During our human body unit, we spent quite some time studying cells – their functions and parts. This discussion naturally led to a study of DNA and genetics. What fun!
Understanding the basic formation of a cell began by using the model of an egg. (Our worksheet came from the R.E.A.L. Science Odyssey preview download.)
The cell lesson and activity page from Considering God’s Creation helped us to understand each part of an animal cell and its function.
Cell pizzas (an idea from Journey2Excellence) helped us concretely review each cell part and its function.
- Crust edge = cell membrane
- Sauce & cheese = cytoplasm
- Salami = nucleus
- Mushroom = nucleolus
- Onion = endoplasmic reticulum
- Green pepper = golgi body
- Red pepper = mitochondria
- Pepperoni = vacuoles & centrioles
- Olives = ribosomes & lysosomes
A simple review sheet from Crayola served as a “quiz”.
This YouTube video gave us a nice overview of DNA within cells.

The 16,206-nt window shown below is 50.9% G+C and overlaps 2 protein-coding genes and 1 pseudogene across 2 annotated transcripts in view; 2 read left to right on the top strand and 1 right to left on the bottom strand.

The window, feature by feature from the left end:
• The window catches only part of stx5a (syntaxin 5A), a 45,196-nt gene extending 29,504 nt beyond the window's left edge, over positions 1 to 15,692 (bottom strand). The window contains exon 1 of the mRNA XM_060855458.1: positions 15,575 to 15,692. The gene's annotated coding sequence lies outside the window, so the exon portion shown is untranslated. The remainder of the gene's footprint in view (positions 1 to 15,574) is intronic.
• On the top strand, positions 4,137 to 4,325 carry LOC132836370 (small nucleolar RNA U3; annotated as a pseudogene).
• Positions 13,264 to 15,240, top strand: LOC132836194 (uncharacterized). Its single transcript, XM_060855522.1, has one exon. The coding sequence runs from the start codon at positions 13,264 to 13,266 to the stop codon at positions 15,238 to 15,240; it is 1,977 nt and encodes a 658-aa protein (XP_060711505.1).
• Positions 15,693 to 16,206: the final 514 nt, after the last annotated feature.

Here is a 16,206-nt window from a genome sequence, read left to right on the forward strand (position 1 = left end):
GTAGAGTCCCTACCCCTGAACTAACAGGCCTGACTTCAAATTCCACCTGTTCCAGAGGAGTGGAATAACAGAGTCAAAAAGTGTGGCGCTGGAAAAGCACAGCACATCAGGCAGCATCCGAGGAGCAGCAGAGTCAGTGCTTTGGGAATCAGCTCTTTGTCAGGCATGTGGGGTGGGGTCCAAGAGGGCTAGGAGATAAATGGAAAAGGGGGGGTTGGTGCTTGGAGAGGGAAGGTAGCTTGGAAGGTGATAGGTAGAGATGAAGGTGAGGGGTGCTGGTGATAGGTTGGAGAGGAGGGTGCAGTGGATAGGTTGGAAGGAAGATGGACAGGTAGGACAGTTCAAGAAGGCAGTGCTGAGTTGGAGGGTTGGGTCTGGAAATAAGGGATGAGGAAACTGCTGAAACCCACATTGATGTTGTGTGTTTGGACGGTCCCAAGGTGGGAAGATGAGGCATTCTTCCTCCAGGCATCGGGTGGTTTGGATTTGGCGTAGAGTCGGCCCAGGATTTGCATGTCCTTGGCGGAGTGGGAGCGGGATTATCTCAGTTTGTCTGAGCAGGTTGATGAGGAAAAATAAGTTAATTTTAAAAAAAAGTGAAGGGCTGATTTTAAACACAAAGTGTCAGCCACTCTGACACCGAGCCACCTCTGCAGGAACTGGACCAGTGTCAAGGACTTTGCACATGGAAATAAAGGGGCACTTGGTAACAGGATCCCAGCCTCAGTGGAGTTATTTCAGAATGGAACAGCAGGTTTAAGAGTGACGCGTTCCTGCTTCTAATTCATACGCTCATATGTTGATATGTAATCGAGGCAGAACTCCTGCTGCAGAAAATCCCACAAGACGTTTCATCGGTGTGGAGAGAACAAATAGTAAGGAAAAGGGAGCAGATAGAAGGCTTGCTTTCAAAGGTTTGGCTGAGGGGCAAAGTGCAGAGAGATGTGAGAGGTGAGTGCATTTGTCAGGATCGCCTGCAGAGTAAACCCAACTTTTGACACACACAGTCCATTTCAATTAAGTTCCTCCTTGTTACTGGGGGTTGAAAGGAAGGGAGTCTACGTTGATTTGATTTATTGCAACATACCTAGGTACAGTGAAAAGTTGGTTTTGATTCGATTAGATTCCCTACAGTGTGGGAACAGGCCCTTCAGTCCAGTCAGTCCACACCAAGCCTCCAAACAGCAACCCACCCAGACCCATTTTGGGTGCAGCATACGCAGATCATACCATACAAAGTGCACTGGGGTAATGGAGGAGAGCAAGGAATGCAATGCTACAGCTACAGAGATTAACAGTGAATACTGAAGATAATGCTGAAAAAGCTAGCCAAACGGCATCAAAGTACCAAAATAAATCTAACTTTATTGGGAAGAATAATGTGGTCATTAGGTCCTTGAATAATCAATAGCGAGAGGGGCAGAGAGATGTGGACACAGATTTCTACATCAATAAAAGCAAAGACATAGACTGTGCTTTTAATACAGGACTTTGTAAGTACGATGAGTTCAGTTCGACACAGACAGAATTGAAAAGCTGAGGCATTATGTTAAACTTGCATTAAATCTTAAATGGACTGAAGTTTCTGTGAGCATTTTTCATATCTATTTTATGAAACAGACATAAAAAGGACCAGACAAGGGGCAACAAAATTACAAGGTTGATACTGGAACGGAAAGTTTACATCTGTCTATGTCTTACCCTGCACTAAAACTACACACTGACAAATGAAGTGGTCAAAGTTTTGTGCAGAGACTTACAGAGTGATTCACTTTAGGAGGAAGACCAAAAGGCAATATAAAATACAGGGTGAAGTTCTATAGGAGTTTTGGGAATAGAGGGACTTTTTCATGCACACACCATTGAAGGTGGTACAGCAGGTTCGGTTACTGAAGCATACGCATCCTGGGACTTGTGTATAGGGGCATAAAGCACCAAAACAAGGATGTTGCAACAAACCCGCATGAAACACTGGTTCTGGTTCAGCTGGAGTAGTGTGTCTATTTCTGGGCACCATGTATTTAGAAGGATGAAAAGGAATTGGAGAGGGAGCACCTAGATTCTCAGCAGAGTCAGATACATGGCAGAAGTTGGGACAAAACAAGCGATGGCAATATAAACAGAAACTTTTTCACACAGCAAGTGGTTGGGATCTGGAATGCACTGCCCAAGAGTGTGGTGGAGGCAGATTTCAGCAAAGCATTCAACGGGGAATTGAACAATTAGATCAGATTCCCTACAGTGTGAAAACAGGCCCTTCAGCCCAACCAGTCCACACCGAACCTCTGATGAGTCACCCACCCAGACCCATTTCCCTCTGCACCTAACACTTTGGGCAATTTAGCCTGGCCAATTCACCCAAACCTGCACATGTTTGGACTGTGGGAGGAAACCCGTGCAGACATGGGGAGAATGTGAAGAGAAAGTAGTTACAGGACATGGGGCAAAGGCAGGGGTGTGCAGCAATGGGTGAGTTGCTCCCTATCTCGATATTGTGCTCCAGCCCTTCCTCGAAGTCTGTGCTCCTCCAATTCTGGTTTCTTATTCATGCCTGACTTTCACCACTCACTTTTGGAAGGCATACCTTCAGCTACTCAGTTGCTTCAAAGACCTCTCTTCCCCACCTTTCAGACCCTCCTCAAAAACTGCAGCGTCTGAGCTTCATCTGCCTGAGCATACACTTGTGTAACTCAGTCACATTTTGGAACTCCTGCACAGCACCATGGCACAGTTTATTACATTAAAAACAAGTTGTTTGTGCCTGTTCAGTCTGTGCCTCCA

We were so excited to learn more about DNA by working with the CSI DNA Build Kit. Unfortunately, while it has the potential to be an awesome supplement to learning about DNA in a hands-on way, the delivery and follow-through of the activities is awful. We were able to muddle through simply because I took a class on this topic in college and had a some background knowledge. Sadly, I DO NOT recommend purchasing the kit.
After the DNA kit flopped, I felt like we needed a different activity to cement the idea of genetics. I modified a fun activity from Science Matters to “see” how to build a Punnett square to show genetic possibilities. Like the CSI kit, the directions for this activity leave something to be desired, but if you work through the lesson first on your own to work out the kinks, it turns into a nice teaching activity for your children.
As a “quiz” we completed a fun Sponge Bob Genetics activity.
Of course, we ALWAYS read books before, during and/or after our lessons! WARNING: Realize that most biologists who have written books for children are evolutionists. Especially on the topic of genetics. Enjoy the good parts and be watchful of things you might want to censor.
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